FAQ Riding

20 Different Types of Western Riding (With Video Examples)

different-types-western-riding
Written by Horse Rookie

There’s no shortage of western horseback riding disciplines to choose from. Which ones are right for you?

A western saddle was designed for the rigors of ranch work. It’s meant to keep you and your horse comfortable for hours, give you plenty of space for attaching saddle bags and rigging, be strong enough to dally a steer, and help prevent you from slipping off during rapid maneuvers or over rugged terrain.

Today, most western riding doesn’t happen on an actual ranch. Ready to learn about all the disciplines that require a western saddle? In this article, we introduce you to 20 popular types of western riding.

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Look the part with footwear from our 9 Best Boots for Western Horseback Riding.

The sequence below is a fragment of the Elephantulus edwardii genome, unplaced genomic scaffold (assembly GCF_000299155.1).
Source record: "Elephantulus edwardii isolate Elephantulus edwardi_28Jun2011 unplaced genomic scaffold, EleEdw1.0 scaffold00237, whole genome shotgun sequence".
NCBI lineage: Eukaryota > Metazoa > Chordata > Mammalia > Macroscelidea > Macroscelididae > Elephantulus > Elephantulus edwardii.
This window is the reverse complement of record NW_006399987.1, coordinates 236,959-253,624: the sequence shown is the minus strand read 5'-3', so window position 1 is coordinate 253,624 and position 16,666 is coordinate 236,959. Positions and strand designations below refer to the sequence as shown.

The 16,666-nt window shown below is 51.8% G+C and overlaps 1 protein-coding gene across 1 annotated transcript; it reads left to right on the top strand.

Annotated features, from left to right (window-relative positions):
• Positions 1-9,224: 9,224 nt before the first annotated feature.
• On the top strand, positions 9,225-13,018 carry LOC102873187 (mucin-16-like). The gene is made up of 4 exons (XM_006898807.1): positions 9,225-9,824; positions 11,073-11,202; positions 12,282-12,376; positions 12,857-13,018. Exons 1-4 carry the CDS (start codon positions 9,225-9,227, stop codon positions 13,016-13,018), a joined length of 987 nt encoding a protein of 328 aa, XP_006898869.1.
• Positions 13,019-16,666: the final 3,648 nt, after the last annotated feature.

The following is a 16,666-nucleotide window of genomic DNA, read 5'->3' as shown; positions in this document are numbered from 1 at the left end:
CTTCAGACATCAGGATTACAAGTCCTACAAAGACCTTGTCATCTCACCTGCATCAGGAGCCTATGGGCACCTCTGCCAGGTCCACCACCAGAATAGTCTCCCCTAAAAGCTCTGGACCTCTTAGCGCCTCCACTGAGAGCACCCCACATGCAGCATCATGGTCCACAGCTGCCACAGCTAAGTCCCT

Different Types of Western Riding

What is Western Pleasure?

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Western Pleasure

In a nutshell: Western Pleasure is an arena sport in which competitors ride in a group and ask their horses to walk, jog and lope both directors at the announcer’s command.

Your goal is to help your horse stand out as the best mover in the group, and since it’s a pleasure class, easy-going, easy-looking-to-ride, and natural gaits place high.

Best suited to riders who:

  • Enjoy fine-tuning their horse’s performance
  • Don’t want to memorize patterns
  • Can make even a bumpy horse look very comfortable

Best suited to horses who:

  • Naturally don’t want to get anywhere in a hurry but remain responsive to aids
  • Use their bodies well to push from behind and lift their shoulders
  • Stay calm even when strange horses are in the mix

What to wear: